Chapter 3:  Underpricing
For the same reason, brokers prefer to underprice properties.  They will make all sorts of arguments about pricing it right from the start and not allowing the home to become stale.  But I can think of no other product or asset class marketed this way.  No, it is really about a quick sale and a quick payday.

Special Section:  Buying the Listing

Chapter 4:  Brokers Lack Business Savvy
Residential real estate brokers are often not very business savvy.  Many could benefit from some basic classes in accounting, interpersonal communications, negotiation, and yes, even marketing.  And perhaps most importantly, on what it means to be a fiduciary.

Chapter 5:  Brokers Lack Technical Skills
Further, many brokers are not terribly technologically savvy.  This can be a mere inconvenience when engaging a broker.  It can be a huge disadvantage in, say for example, a quick-moving multiple-offer scenario.  Brokers do not need to be the most technically proficient people you deal with.  But find a broker who is at least of average technological competence.

Chapter 6:  Dual Agency and Broker Ethics
Dual agency is bad for clients, both buyers and sellers.  If you do not know what dual agency is, then you should educate yourself on this practice before you hire a broker.  If a broker defends the idea of dual agency, you know immediately that they are not honest.  Some brokers love dual agency because they get paid more, often double.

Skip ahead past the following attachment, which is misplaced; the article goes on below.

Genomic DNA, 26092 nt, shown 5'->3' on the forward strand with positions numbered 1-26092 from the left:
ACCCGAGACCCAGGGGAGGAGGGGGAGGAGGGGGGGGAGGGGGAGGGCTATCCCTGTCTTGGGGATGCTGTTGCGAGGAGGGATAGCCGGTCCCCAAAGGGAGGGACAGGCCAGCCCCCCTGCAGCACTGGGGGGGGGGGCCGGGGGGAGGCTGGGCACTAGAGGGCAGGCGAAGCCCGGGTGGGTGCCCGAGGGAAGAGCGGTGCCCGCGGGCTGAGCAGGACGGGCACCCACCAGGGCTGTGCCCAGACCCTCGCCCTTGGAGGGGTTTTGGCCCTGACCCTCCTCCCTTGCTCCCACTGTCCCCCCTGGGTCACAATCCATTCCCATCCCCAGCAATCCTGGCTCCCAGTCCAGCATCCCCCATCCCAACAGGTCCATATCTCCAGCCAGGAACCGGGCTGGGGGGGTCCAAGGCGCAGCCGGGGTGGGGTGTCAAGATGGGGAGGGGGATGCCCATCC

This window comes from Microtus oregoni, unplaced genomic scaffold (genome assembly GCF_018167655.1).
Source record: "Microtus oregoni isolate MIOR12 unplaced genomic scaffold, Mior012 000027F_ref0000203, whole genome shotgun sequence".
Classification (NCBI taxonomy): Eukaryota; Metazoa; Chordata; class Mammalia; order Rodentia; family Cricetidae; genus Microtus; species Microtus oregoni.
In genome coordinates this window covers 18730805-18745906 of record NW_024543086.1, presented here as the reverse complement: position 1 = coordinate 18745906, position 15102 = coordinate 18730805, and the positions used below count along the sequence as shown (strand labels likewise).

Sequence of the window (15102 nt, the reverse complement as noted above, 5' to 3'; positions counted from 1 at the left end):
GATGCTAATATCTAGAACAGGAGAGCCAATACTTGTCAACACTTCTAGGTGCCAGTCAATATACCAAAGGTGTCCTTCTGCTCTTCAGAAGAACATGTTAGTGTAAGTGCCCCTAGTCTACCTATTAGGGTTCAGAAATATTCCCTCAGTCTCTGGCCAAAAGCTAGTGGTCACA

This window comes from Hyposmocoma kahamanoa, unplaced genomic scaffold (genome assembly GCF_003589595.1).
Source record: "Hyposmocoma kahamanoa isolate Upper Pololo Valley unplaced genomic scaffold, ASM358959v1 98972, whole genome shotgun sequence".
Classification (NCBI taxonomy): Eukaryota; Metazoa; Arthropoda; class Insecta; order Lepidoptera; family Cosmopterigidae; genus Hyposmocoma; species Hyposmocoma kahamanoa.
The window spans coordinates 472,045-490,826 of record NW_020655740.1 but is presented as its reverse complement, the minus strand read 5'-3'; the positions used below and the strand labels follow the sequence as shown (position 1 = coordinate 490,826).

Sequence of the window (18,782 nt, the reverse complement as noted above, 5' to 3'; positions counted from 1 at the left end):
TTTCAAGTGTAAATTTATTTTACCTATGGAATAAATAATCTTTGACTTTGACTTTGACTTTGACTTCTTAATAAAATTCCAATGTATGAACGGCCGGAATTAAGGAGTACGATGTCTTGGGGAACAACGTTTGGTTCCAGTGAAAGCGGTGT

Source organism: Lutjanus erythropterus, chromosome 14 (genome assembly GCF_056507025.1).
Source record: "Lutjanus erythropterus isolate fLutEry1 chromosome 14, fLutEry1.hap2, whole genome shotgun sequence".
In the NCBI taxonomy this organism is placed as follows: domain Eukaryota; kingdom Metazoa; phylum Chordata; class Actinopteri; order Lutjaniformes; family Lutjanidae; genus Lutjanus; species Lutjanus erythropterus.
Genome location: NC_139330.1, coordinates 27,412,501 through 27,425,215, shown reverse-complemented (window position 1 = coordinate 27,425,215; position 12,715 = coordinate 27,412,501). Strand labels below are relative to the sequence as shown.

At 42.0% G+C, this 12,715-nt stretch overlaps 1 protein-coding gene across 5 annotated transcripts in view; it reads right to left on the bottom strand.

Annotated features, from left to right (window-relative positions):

Chapter 7:  Coming Soon
If your broker wants to market your property as Coming Soon, they are really attempting to lead you into a dual agency situation.  If you prohibit dual agency, the broker will become rather indifferent about the whole coming soon idea.

Chapter 8:  Scripts & Objection Handling
If you get the feeling that a broker is reading from a script, they probably are.  But most likely they are not actually reading.  Oh no, they have memorized their scripts.  Just ponder on this for a minute.  And then go find someone genuine.

Chapter 9:  On Malarkey
One thing that brokers are afraid to say to you:  I don't know.  I think they fear this will make them seem unknowledgeable or even incompetent.  So what you get instead is some complete malarkey.  I have seen buyers and sellers do the most ridiculous things based on this problem.

Chapter 10:  Licensing & Education